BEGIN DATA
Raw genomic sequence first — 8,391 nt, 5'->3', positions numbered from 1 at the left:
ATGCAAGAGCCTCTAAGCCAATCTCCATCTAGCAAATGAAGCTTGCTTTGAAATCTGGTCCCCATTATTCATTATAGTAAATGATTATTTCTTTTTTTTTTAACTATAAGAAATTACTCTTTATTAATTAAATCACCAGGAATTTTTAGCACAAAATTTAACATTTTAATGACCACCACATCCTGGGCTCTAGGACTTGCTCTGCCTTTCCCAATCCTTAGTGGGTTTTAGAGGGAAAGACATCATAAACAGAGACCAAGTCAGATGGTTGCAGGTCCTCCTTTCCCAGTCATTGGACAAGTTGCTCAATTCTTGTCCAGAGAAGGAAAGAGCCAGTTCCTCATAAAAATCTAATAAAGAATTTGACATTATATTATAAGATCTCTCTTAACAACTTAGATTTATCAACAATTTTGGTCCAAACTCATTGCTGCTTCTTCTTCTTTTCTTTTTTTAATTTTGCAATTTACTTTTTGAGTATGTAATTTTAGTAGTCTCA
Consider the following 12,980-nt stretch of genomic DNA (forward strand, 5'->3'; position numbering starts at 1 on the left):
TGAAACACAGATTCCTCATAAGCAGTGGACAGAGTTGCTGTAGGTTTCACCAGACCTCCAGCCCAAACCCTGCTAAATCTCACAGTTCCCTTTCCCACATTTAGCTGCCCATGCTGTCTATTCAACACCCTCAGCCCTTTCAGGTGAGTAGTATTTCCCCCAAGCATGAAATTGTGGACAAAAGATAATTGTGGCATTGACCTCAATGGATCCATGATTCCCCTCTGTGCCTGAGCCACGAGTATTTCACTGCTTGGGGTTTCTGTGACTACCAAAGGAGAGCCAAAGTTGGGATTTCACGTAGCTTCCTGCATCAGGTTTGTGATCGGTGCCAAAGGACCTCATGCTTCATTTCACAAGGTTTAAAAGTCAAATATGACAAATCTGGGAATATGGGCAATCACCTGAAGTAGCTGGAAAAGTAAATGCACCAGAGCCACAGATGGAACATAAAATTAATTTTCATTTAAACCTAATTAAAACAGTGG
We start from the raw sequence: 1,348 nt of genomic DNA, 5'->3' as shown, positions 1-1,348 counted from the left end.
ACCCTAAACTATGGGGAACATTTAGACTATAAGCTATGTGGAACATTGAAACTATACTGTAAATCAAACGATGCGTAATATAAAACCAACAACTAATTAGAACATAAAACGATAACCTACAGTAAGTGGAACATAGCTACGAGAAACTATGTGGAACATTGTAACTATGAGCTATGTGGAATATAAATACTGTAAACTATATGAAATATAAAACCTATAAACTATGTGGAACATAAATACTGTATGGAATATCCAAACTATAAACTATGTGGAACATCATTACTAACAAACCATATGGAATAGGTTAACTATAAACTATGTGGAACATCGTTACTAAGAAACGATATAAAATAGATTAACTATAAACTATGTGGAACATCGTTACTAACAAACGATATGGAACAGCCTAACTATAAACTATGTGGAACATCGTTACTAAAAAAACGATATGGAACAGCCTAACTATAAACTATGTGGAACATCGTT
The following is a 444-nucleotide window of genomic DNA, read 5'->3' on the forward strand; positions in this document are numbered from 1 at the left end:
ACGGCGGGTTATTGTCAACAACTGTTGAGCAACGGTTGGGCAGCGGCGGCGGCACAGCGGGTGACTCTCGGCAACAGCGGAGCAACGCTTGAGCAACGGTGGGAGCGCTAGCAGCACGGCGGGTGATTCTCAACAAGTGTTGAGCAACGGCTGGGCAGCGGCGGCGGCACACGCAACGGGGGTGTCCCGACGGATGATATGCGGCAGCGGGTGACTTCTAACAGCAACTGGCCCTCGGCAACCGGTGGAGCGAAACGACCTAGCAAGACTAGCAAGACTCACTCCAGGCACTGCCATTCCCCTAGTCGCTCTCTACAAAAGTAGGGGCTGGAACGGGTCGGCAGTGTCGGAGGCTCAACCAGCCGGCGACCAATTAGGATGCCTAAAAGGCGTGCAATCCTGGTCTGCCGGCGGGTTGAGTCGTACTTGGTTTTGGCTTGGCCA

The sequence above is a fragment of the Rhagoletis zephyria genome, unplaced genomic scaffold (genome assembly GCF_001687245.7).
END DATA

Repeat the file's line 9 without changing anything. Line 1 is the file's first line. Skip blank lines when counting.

The sequence above is a fragment of the Rhagoletis zephyria genome, unplaced genomic scaffold (genome assembly GCF_001687245.7).